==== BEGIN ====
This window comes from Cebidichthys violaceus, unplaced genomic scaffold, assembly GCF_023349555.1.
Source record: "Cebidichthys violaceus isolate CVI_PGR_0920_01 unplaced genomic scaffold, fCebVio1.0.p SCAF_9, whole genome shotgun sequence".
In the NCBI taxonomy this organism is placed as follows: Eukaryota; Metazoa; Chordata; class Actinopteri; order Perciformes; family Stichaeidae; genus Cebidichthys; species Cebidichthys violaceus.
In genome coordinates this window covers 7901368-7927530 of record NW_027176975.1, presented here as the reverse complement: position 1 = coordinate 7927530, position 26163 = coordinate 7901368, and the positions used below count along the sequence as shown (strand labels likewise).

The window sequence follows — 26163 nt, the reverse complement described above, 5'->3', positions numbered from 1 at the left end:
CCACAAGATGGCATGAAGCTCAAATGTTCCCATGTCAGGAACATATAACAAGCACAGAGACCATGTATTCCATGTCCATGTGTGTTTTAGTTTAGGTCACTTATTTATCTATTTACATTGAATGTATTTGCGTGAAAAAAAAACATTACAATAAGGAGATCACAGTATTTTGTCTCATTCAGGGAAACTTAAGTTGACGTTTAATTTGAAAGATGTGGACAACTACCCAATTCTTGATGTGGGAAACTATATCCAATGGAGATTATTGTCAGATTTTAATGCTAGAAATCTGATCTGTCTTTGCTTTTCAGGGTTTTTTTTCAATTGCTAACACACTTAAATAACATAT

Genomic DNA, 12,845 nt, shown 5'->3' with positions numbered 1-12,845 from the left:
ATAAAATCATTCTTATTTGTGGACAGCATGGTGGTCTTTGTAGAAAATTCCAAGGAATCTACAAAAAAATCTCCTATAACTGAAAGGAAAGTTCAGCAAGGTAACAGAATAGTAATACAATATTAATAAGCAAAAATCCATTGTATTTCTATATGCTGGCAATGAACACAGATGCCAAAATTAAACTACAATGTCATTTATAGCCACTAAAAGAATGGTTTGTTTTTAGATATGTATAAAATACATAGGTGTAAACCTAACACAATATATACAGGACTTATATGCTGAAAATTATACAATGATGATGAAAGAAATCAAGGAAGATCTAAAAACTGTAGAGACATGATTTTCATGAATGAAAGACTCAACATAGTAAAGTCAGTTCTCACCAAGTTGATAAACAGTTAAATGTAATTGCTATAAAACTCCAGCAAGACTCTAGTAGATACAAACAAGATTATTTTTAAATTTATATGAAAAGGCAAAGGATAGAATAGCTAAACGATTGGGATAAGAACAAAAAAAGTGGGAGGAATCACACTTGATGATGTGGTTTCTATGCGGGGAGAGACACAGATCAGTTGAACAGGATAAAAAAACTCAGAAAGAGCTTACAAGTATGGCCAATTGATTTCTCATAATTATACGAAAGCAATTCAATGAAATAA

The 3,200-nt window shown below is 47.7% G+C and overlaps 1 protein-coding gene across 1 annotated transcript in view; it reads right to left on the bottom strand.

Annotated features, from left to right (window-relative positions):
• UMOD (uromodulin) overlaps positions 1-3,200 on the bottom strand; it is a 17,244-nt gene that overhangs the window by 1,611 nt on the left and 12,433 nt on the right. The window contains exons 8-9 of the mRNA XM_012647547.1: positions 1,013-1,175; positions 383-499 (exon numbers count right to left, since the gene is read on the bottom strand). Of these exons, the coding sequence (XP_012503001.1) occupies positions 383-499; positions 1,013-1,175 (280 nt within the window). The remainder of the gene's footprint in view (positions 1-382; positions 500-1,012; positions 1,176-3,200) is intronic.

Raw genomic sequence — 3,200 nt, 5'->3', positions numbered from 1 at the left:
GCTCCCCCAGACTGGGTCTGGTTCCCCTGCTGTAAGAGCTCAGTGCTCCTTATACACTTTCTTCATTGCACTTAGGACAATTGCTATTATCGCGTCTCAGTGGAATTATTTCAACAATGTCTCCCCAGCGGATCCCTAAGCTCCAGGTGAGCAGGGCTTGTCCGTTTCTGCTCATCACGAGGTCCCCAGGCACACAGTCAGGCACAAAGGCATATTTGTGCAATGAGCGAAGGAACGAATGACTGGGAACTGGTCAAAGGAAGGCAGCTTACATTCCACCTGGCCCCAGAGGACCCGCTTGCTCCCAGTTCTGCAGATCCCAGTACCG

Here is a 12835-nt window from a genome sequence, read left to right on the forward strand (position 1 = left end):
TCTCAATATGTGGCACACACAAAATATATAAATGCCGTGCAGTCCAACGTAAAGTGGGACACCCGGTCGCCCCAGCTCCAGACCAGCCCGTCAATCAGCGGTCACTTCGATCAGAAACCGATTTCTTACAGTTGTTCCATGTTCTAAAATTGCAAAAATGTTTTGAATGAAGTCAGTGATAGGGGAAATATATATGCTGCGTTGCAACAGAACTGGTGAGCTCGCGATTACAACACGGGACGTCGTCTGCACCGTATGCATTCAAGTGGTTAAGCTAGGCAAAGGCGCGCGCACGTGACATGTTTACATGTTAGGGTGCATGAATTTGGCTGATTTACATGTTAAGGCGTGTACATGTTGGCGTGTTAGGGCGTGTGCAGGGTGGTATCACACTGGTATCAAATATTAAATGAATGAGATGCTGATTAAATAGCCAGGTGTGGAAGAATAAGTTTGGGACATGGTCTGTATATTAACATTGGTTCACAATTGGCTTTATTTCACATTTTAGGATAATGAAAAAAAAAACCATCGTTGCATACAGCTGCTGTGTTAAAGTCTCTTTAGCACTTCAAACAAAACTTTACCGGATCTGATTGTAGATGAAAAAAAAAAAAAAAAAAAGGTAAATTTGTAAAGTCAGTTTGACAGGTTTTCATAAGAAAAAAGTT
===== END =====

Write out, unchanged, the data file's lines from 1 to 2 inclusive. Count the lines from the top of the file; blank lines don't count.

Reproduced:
This window comes from Cebidichthys violaceus, unplaced genomic scaffold, assembly GCF_023349555.1.
Source record: "Cebidichthys violaceus isolate CVI_PGR_0920_01 unplaced genomic scaffold, fCebVio1.0.p SCAF_9, whole genome shotgun sequence".